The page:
Since he announced his departure from Vampire Weekend back in January, Rostam Batmanglij has been busy, dropping a pair of new singles that will hopefully lead to his debut LP as a solo artist. The second of those, “Gravity Don’t Pull Me,” is a potent combination of musical opacity and lyrical directness. Over waves of kaleidoscopic synths, the 32 year-old expresses his deep regret about a failed relationship. Even though the relationship has been over for years, he admits that there are still some days where his ex drags on his thoughts. His candor and vulnerability are impossible not to relate to and be affected by. If Batmanglij’s storytelling continues to be on the same level as his unarguable musicianship and songwriting, his debut could be one of the best of 2016.

Images & Words: ANOHNI, “Drone Bomb Me”

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“Drone Bomb Me”
HOPLESNESS (out 05.06 on Secretly Canadian)

We got the first taste of the new ANOHNI (FKA Antony) LP late last year with her uncompromising look at climate change, “4 Degrees.” While it was one of the best songs of last year, it still felt like the tip of the iceberg (no pun intended). And yesterday, we got a little closer to the disc’s core with the stunning, heartbreaking clip for second single, “Drone Bomb Me.”

On its face, the concept of a white British artist writing a song about drone warfare from the perspective of a young Afghan girl sounds dicey. But the 44 year-old has always been a deeply empathetic artist, and she succeeds in giving a heart and voice to the myriad victims of modern war. Drone warfare is designed to be clandestine and inhuman, and they’re built to move like street sweepers, coming in the night to dispose of unwanted people like litter in the gutter. It is an unimaginably cruel, often random fate that is a tragic fact of life for a rising population. Any effort to bring that horrific truth to light should be valued, and when it’s this penetrating and powerful, it deserves to be lauded.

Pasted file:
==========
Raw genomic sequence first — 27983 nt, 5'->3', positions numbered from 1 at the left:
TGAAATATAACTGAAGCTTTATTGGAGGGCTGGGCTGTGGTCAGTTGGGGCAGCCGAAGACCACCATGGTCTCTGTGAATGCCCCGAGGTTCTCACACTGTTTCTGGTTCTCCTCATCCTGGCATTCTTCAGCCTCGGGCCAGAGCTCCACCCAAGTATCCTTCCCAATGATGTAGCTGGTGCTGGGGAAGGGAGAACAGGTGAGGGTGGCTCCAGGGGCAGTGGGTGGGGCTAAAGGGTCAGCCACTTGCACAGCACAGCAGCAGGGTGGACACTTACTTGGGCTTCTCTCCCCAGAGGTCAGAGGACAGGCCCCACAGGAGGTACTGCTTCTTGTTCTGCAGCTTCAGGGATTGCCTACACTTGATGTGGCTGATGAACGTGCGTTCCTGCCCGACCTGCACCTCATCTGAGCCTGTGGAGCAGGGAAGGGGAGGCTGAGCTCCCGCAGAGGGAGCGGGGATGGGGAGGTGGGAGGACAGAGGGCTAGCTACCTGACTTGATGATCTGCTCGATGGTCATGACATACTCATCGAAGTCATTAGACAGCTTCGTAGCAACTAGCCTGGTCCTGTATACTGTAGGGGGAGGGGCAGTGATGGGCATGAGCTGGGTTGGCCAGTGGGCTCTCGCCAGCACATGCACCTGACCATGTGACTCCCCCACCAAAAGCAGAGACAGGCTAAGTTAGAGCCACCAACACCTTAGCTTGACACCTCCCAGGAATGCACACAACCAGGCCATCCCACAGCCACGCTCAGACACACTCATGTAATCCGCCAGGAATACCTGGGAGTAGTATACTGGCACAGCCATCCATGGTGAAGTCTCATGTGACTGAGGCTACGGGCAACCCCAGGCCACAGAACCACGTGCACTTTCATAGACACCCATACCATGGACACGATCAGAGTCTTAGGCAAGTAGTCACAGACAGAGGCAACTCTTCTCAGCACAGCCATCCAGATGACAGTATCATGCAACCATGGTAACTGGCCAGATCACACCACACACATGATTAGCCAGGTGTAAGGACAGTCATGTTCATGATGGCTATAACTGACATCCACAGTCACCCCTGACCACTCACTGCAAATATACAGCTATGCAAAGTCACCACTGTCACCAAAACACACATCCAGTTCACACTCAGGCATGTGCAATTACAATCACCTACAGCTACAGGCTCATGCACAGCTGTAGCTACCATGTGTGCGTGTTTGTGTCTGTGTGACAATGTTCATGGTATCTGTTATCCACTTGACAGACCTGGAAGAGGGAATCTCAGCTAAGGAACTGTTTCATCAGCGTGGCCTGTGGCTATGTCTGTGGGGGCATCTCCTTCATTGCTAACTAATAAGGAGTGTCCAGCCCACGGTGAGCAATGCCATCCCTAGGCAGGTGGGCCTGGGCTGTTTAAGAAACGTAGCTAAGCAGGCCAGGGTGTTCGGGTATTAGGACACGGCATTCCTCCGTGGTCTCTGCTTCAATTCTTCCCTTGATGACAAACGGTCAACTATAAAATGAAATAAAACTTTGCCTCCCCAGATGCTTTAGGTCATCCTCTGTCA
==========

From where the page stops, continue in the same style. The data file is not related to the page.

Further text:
Images & Words: Julianna Barwick, “Nebula”

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Julianna Barwick
Will (out 05.06 on Dead Oceans)
As I’m writing this, Donald Trump just won two more states in the primary. If there’s any time in human history that the world needs the healing properties of a new Julianna Barwick album, it’s now. Luckily for our undeserving asses, Barwick announced her third album today with this beautiful, restorative first single to hold us over until May 6.

While her trademark layered, celestial vocals retain their prominence, a haunting, mantric synth melody drives the song in a way that feels different to much of her vocal-led canon. The difference is subtle but apparent, and it hints that Will might be a slight shift in approach for one of the most distinctive, affecting voices in modern music. I cannot wait to find out if that’s the case.